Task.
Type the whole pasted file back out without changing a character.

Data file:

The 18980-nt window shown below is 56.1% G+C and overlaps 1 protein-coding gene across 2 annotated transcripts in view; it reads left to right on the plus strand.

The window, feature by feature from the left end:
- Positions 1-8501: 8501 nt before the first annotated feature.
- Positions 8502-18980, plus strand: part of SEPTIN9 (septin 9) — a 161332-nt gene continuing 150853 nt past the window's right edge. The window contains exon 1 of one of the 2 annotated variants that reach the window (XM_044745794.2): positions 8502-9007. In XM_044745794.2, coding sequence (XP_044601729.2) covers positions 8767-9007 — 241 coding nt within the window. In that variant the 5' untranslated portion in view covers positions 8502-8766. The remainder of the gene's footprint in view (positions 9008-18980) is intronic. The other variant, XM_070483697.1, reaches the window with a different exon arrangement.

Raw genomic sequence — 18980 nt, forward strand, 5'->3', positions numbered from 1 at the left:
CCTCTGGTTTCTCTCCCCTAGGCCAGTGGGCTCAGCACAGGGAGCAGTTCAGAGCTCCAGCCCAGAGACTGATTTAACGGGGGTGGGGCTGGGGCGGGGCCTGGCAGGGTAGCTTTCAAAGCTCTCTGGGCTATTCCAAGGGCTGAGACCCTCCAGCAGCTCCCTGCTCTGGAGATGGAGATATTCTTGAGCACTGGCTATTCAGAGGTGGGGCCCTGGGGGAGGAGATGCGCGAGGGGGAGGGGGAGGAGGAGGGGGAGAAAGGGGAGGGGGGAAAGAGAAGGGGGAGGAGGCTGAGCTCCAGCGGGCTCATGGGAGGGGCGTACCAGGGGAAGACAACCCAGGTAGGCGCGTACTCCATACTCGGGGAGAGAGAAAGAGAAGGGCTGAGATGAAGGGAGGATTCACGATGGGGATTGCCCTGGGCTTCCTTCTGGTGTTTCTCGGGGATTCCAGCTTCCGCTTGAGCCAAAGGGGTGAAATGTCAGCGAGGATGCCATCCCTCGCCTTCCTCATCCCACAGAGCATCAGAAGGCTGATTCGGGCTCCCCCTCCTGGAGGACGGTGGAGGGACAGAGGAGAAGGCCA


The 18980-nt window shown below is 56.1% G+C and overlaps 1 protein-coding gene across 2 annotated transcripts in view; it reads left to right on the plus strand.

The window, feature by feature from the left end:
- Positions 1-8501: 8501 nt before the first annotated feature.
- Positions 8502-18980, plus strand: part of SEPTIN9 (septin 9) — a 161332-nt gene continuing 150853 nt past the window's right edge. The window contains exon 1 of one of the 2 annotated variants that reach the window (XM_044745794.2): positions 8502-9007. In XM_044745794.2, coding sequence (XP_044601729.2) covers positions 8767-9007 — 241 coding nt within the window. In that variant the 5' untranslated portion in view covers positions 8502-8766. The remainder of the gene's footprint in view (positions 9008-18980) is intronic. The other variant, XM_070483697.1, reaches the window with a different exon arrangement.

Raw genomic sequence — 18980 nt, forward strand, 5'->3', positions numbered from 1 at the left:
CCTCTGGTTTCTCTCCCCTAGGCCAGTGGGCTCAGCACAGGGAGCAGTTCAGAGCTCCAGCCCAGAGACTGATTTAACGGGGGTGGGGCTGGGGCGGGGCCTGGCAGGGTAGCTTTCAAAGCTCTCTGGGCTATTCCAAGGGCTGAGACCCTCCAGCAGCTCCCTGCTCTGGAGATGGAGATATTCTTGAGCACTGGCTATTCAGAGGTGGGGCCCTGGGGGAGGAGATGCGCGAGGGGGAGGGGGAGGAGGAGGGGGAGAAAGGGGAGGGGGGAAAGAGAAGGGGGAGGAGGCTGAGCTCCAGCGGGCTCATGGGAGGGGCGTACCAGGGGAAGACAACCCAGGTAGGCGCGTACTCCATACTCGGGGAGAGAGAAAGAGAAGGGCTGAGATGAAGGGAGGATTCACGATGGGGATTGCCCTGGGCTTCCTTCTGGTGTTTCTCGGGGATTCCAGCTTCCGCTTGAGCCAAAGGGGTGAAATGTCAGCGAGGATGCCATCCCTCGCCTTCCTCATCCCACAGAGCATCAGAAGGCTGATTCGGGCTCCCCCTCCTGGAGGACGGTGGAGGGACAGAGGAGAAGGCCA